Jun 13, 2021

Why tackling mental health needs to be prioritised

Pandemic has seen a big increase in the number of those who are mentally disturbed; they need counselling, psychiatric help

Rahul Singh
The Tribune 
June 13, 2021

The ailments connected with mental health have been with us for centuries. The pulls and pressures of modernisation have brought them to the fore in advanced countries. Fortunately, psychiatrists and psychologists are available there for treatment and counselling. But even in less developed nations, there are plenty of mentally-ill people, usually untreated and uncared for. In India, there are far too few trained psychiatrists. There is also a great reluctance to go to them because of the common perception that those who do so “must be mad”. The result is that many resort to so-called “godmen”, most of them charlatans. Some are far worse — outright criminals. Asaram Bapu and Gurmit Ram Rahim are just two who were caught and mercifully jailed. There are plenty of others, roaming free, fleecing their gullible followers.

However, these “godmen” do provide comfort and solace to a large number of Indians, and even to foreigners, that organised religions fail to do. Strange as it may sound, they are, in my reckoning, the psychiatrists of India, though they know nothing about psychiatry. They are canny enough to identify the insecurities of their followers and exploit those insecurities. Surprisingly, they attract high-profile celebrities as well, right up to prime ministers. Indira Gandhi was closely linked to Dhirendra Brahmachari, PV Narasimha Rao to Chandraswami, the Beatles had transcendental meditation guru Maharishi Mahesh Yogi (they got disillusioned with him later). The brilliant constitutional lawyer, Nani Palkhivala, was an ardent devotee of Sai Baba, as is the cricket great, Sunil Gavaskar.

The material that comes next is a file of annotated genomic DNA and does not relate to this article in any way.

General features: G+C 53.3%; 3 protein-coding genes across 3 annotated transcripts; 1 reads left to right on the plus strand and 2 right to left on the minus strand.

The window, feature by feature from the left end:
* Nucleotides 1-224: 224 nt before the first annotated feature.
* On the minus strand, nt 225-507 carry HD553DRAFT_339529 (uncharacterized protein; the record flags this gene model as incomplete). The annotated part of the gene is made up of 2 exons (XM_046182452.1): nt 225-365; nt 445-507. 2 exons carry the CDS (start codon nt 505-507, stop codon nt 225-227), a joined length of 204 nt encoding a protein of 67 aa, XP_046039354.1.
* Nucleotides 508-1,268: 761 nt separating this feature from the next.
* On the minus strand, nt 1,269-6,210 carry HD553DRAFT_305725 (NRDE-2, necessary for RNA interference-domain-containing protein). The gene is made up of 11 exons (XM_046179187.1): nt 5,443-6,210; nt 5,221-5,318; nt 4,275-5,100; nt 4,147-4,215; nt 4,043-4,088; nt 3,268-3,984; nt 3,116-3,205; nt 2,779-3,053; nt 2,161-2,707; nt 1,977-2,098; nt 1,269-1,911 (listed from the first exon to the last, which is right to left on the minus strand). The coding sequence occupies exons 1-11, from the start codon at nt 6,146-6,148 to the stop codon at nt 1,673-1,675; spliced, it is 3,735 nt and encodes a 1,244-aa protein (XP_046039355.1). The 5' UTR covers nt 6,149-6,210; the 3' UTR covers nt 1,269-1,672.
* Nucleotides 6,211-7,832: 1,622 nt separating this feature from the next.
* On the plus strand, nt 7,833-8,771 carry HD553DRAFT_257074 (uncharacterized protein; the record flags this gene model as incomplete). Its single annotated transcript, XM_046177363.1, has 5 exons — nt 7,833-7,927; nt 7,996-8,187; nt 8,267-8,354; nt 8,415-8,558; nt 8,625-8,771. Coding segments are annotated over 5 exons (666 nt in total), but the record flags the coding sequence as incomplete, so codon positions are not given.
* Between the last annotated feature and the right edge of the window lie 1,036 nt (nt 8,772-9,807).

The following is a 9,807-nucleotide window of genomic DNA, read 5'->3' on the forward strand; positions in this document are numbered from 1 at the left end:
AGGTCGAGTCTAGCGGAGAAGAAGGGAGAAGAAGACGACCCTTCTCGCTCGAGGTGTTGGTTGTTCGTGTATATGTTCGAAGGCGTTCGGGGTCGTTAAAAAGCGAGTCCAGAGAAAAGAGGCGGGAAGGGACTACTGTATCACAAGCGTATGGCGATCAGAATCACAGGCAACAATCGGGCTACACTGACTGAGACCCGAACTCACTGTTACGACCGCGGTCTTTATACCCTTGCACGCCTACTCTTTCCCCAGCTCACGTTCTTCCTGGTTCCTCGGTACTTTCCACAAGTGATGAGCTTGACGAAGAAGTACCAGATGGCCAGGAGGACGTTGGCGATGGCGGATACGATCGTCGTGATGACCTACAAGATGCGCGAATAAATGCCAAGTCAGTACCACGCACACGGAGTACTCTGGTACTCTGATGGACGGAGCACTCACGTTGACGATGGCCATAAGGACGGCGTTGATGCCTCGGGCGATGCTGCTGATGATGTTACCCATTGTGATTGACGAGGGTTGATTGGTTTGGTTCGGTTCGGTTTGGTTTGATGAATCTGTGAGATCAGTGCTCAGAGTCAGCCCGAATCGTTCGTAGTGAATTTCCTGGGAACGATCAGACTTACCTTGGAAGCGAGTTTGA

Mental health issues are often genetic. Many families have a streak of mental instability that gets passed down through the generations. I had an eccentric great grandfather who liked writing letters to Queen Victoria. One of his grandsons (my uncle) was mentally challenged, and a great great granddaughter (my cousin’s daughter) died by suicide while studying for PhD at Oxford. The dividing line between eccentricity and mental illness is blurred, as is that between bipolar disorder and schizophrenia. One can merge into the other over time. Perhaps the most famous schizophrenic was John Nash, the American Nobel Prize winner on whom a wonderful film, ‘A Beautiful Mind’, was made some years ago. He was constantly haunted by imaginary demons.

Mood swings and depression are also common mental issues. Fame is no insulator of depression, as the confessions of Bollywood superstar Deepika Padukone have revealed. In the case of Parveen Babi, one of the great film beauties of her time, depression and schizophrenia turned into a more severe mental illness, bordering on insanity. But few would have thought that sportspersons could be similarly afflicted. Just the other day, Naomi Osaka, the 23-year-old Japanese tennis player who is the world’s richest female athlete, stunned the sports world by withdrawing from the French Open after winning her first round. She said she had been suffering from bouts of severe depression since 2018, the year she had won the US Open, defeating the legendary Serena Williams in the final.